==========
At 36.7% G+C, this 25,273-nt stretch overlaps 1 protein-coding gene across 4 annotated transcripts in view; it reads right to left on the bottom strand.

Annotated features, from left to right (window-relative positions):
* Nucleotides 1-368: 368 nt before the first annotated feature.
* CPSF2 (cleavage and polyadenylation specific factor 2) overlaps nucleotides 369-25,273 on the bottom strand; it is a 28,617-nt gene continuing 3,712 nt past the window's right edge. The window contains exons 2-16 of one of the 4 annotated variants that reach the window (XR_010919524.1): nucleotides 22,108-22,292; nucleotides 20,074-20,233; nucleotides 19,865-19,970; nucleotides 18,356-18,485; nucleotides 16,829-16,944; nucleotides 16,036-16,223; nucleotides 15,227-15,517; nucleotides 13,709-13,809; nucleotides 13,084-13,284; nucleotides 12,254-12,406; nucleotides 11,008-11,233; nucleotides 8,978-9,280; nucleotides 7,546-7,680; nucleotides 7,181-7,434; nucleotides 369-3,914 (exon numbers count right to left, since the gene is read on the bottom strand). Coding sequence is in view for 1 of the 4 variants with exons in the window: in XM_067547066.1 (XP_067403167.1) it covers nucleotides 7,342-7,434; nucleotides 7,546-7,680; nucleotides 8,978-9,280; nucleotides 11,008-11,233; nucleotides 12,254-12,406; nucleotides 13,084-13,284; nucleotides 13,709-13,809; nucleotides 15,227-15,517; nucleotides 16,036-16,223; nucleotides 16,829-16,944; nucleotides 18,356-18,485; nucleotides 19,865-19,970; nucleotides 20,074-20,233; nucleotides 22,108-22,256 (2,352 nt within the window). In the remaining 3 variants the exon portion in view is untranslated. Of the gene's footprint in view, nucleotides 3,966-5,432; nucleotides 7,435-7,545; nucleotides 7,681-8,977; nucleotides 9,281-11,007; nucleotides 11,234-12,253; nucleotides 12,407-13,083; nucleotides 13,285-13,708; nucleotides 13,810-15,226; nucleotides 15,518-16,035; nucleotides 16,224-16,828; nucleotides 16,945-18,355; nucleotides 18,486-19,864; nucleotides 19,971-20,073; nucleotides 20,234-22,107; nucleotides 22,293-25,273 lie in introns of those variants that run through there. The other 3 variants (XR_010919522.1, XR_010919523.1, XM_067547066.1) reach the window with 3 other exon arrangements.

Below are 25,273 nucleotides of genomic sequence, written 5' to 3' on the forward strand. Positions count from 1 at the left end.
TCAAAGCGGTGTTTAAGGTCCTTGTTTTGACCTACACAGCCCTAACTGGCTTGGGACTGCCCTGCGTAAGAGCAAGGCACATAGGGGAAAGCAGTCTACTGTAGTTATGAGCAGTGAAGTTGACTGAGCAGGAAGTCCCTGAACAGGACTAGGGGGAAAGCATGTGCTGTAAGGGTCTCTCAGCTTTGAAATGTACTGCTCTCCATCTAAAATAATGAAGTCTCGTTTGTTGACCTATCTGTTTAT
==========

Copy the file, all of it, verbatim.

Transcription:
At 36.7% G+C, this 25,273-nt stretch overlaps 1 protein-coding gene across 4 annotated transcripts in view; it reads right to left on the bottom strand.

Annotated features, from left to right (window-relative positions):
* Nucleotides 1-368: 368 nt before the first annotated feature.
* CPSF2 (cleavage and polyadenylation specific factor 2) overlaps nucleotides 369-25,273 on the bottom strand; it is a 28,617-nt gene continuing 3,712 nt past the window's right edge. The window contains exons 2-16 of one of the 4 annotated variants that reach the window (XR_010919524.1): nucleotides 22,108-22,292; nucleotides 20,074-20,233; nucleotides 19,865-19,970; nucleotides 18,356-18,485; nucleotides 16,829-16,944; nucleotides 16,036-16,223; nucleotides 15,227-15,517; nucleotides 13,709-13,809; nucleotides 13,084-13,284; nucleotides 12,254-12,406; nucleotides 11,008-11,233; nucleotides 8,978-9,280; nucleotides 7,546-7,680; nucleotides 7,181-7,434; nucleotides 369-3,914 (exon numbers count right to left, since the gene is read on the bottom strand). Coding sequence is in view for 1 of the 4 variants with exons in the window: in XM_067547066.1 (XP_067403167.1) it covers nucleotides 7,342-7,434; nucleotides 7,546-7,680; nucleotides 8,978-9,280; nucleotides 11,008-11,233; nucleotides 12,254-12,406; nucleotides 13,084-13,284; nucleotides 13,709-13,809; nucleotides 15,227-15,517; nucleotides 16,036-16,223; nucleotides 16,829-16,944; nucleotides 18,356-18,485; nucleotides 19,865-19,970; nucleotides 20,074-20,233; nucleotides 22,108-22,256 (2,352 nt within the window). In the remaining 3 variants the exon portion in view is untranslated. Of the gene's footprint in view, nucleotides 3,966-5,432; nucleotides 7,435-7,545; nucleotides 7,681-8,977; nucleotides 9,281-11,007; nucleotides 11,234-12,253; nucleotides 12,407-13,083; nucleotides 13,285-13,708; nucleotides 13,810-15,226; nucleotides 15,518-16,035; nucleotides 16,224-16,828; nucleotides 16,945-18,355; nucleotides 18,486-19,864; nucleotides 19,971-20,073; nucleotides 20,234-22,107; nucleotides 22,293-25,273 lie in introns of those variants that run through there. The other 3 variants (XR_010919522.1, XR_010919523.1, XM_067547066.1) reach the window with 3 other exon arrangements.

Below are 25,273 nucleotides of genomic sequence, written 5' to 3' on the forward strand. Positions count from 1 at the left end.
TCAAAGCGGTGTTTAAGGTCCTTGTTTTGACCTACACAGCCCTAACTGGCTTGGGACTGCCCTGCGTAAGAGCAAGGCACATAGGGGAAAGCAGTCTACTGTAGTTATGAGCAGTGAAGTTGACTGAGCAGGAAGTCCCTGAACAGGACTAGGGGGAAAGCATGTGCTGTAAGGGTCTCTCAGCTTTGAAATGTACTGCTCTCCATCTAAAATAATGAAGTCTCGTTTGTTGACCTATCTGTTTAT